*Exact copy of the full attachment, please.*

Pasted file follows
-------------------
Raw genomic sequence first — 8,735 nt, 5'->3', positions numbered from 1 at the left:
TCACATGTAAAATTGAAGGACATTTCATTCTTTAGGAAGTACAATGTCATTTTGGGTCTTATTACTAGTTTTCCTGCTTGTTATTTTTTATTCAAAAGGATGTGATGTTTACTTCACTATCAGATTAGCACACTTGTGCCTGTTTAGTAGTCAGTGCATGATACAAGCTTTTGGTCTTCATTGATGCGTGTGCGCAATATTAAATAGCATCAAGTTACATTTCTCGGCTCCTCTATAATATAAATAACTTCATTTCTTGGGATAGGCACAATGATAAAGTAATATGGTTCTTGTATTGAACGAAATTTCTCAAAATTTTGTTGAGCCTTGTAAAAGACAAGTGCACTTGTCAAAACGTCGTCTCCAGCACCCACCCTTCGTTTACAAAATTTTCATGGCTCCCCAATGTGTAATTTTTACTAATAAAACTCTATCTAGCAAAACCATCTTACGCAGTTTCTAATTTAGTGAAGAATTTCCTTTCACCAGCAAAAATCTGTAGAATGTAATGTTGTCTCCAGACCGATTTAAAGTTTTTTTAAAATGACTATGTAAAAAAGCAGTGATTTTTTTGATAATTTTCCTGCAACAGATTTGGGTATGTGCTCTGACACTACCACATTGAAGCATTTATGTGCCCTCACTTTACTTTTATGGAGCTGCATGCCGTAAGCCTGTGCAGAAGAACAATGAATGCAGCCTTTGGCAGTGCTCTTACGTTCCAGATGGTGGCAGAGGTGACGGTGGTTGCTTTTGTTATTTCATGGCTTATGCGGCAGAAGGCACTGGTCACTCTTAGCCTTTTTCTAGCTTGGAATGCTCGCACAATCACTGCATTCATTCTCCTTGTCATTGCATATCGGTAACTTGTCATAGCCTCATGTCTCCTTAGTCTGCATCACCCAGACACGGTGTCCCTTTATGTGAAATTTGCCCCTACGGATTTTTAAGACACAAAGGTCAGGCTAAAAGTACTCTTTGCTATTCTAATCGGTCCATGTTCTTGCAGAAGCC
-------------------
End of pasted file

Raw genomic sequence first — 8,735 nt, 5'->3', positions numbered from 1 at the left:
TCACATGTAAAATTGAAGGACATTTCATTCTTTAGGAAGTACAATGTCATTTTGGGTCTTATTACTAGTTTTCCTGCTTGTTATTTTTTATTCAAAAGGATGTGATGTTTACTTCACTATCAGATTAGCACACTTGTGCCTGTTTAGTAGTCAGTGCATGATACAAGCTTTTGGTCTTCATTGATGCGTGTGCGCAATATTAAATAGCATCAAGTTACATTTCTCGGCTCCTCTATAATATAAATAACTTCATTTCTTGGGATAGGCACAATGATAAAGTAATATGGTTCTTGTATTGAACGAAATTTCTCAAAATTTTGTTGAGCCTTGTAAAAGACAAGTGCACTTGTCAAAACGTCGTCTCCAGCACCCACCCTTCGTTTACAAAATTTTCATGGCTCCCCAATGTGTAATTTTTACTAATAAAACTCTATCTAGCAAAACCATCTTACGCAGTTTCTAATTTAGTGAAGAATTTCCTTTCACCAGCAAAAATCTGTAGAATGTAATGTTGTCTCCAGACCGATTTAAAGTTTTTTTAAAATGACTATGTAAAAAAGCAGTGATTTTTTTGATAATTTTCCTGCAACAGATTTGGGTATGTGCTCTGACACTACCACATTGAAGCATTTATGTGCCCTCACTTTACTTTTATGGAGCTGCATGCCGTAAGCCTGTGCAGAAGAACAATGAATGCAGCCTTTGGCAGTGCTCTTACGTTCCAGATGGTGGCAGAGGTGACGGTGGTTGCTTTTGTTATTTCATGGCTTATGCGGCAGAAGGCACTGGTCACTCTTAGCCTTTTTCTAGCTTGGAATGCTCGCACAATCACTGCATTCATTCTCCTTGTCATTGCATATCGGTAACTTGTCATAGCCTCATGTCTCCTTAGTCTGCATCACCCAGACACGGTGTCCCTTTATGTGAAATTTGCCCCTACGGATTTTTAAGACACAAAGGTCAGGCTAAAAGTACTCTTTGCTATTCTAATCGGTCCATGTTCTTGCAGAAGCC